- Witwatersrand (0.04 MB)
Vedhant Maharaj from The University of the Witwatersrand became the 29th architectural student to take first prize at the Corobrik Architectural Awards in Johannesburg last night. For nearly three decades, this prestigious award has been presented to a talented young graduate who is on the brink of making a name for themselves in the extremely competitive architectural profession.
Vedhant Maharaj’s winning dissertation, entitled Yantra, Infrastructure of the Sacred and Profane, exhibited critical elements that had been picked out by the judges – innovation and technical excellence expressed with a keen understanding of the combined social, economic and environmental context that is changing the approach to the built environment today.
“Innovation differentiates design resolutions and helps define architecture. Innovation in sync with context provides the delight factor permitting architectural design to compete comfortably on the world stage. Technical skill, the ability to create memorable form that draws one in while treading softly on our planet put the finishing touches to sustainable architecture,” said Corobrik managing director, Dirk Meyer.
He admitted that it had been a challenge to separate a winner from the eight regional finalists from the country’s major universities this year. These finalists won their respective regional awards during 2015 and went forward to compete for the national award.
Meyer said that all eight entries showed how innovation could blend with sustainability, social awareness and technical excellence. However, Vedhant Maharaj’s offering, illustrated how creativity could make an exceptional and meaningful contribution to South Africa’s diverse and multi-cultural landscape.
Responding to the announcement that Vedhant Maharaj had been presented with this year’s Corobrik Architectural Award, Dr. Mpho Matsipa, Maharaj’s co-supervisor said that, Yantra, explored water infrastructure provided water that was safe for human consumption while respecting the rich architectural heritage of Varanasi. “In so doing, he demonstrated both a nuanced and layered understanding of sustainability, technological and social innovation which encompasses daily spatial practices on the Ganges River, larger scale developmental processes in India, heritage in the built environment and everyday spatial practices as well as the complexities of religious plurality in India. Additionally, this thesis is rigorously researched, using both primary and secondary sources, with confidence and creativity.” She said that Maharaj’s attention to questions of access for the majority populations was both poetic and attentive to questions of social and spatial justice.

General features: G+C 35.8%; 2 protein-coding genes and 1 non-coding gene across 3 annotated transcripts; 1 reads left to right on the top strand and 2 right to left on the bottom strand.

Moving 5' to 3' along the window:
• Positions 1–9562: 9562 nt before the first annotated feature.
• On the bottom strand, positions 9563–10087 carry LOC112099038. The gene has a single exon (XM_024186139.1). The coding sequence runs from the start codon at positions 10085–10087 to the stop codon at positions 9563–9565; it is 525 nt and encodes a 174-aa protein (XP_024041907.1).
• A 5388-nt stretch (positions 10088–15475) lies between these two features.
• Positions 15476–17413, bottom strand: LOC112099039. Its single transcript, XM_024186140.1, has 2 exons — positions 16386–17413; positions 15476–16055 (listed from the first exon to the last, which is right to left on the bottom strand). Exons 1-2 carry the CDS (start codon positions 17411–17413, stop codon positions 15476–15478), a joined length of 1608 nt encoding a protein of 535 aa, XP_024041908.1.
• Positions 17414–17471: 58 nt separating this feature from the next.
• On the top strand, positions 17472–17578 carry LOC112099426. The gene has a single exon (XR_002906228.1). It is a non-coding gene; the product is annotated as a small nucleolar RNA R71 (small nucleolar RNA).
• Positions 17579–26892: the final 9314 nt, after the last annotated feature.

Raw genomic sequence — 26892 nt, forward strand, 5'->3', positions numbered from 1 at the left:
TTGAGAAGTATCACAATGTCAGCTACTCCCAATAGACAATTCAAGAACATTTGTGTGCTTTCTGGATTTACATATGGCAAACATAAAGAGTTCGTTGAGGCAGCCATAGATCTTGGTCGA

“The mastering of change of scale is exceptionally convincing: Yantra works as political argument down to the design of bricks in 1:1. He uses the language of tectonics as a tool to make the city into a space for a society of the collective, a rare yet highly needed ambition within our profession,” added co-supervisor, Kirsten Doermann.
Dr Matsipa concluded: “I believe that Vedhant demonstrates a lot of passion for thinking about the spatial, technological and ambient possibilities of infrastructure as culturally informed architecture. I would advise him to continue working and thinking across different scales and locations. I believe that he could become a leader in the field - specifically in terms of thinking about water architecture from the Global South.”
Meyer said that Corobrik’s commitment to recognising emerging talents of tomorrow through this important award hinged on the fact that the clay bricks produced in the company’s factories across the country also had an important role in both design and construction going forward.
“The architecture of the future will see application drive design and the choice of building materials play a key role in ensuring sustainability. Emerging talents within the profession will be called on to embrace technological expertise and apply this through selecting building materials that meet specific needs,” he pointed out.
Clay brick addresses sustainability, longevity and financial challenges. “It offers a myriad of benefits whilst adding distinctive aesthetic and textural appeal and the ability to meet design and construction challenges. Brick can accommodate virtually any shape or form. Yet, it is ultra practical in that it requires minimal maintenance and provides thermal efficiency which contributes to improved indoor comfort in all temperatures and lower energy costs throughout the life of a building,” he said.
Guest speaker, Peter Rich, who is a practicing architect and has been a Professor of Architecture at the University of the Witwatersrand for 30 years, also touched on the compelling future of architecture in his keynote address entitled” “Evolving design and materiality trends set to influence tomorrow’s sustainable architecture”.
Meyer thanked this year’s judges - Phill Mashabane of Mashabane Rose Architects, Johannesburg, Karuni Naidoo from CNN Architects in Durban and Andre Eksteen from Earthworld Architects in Pretoria – for their hard work and dedication.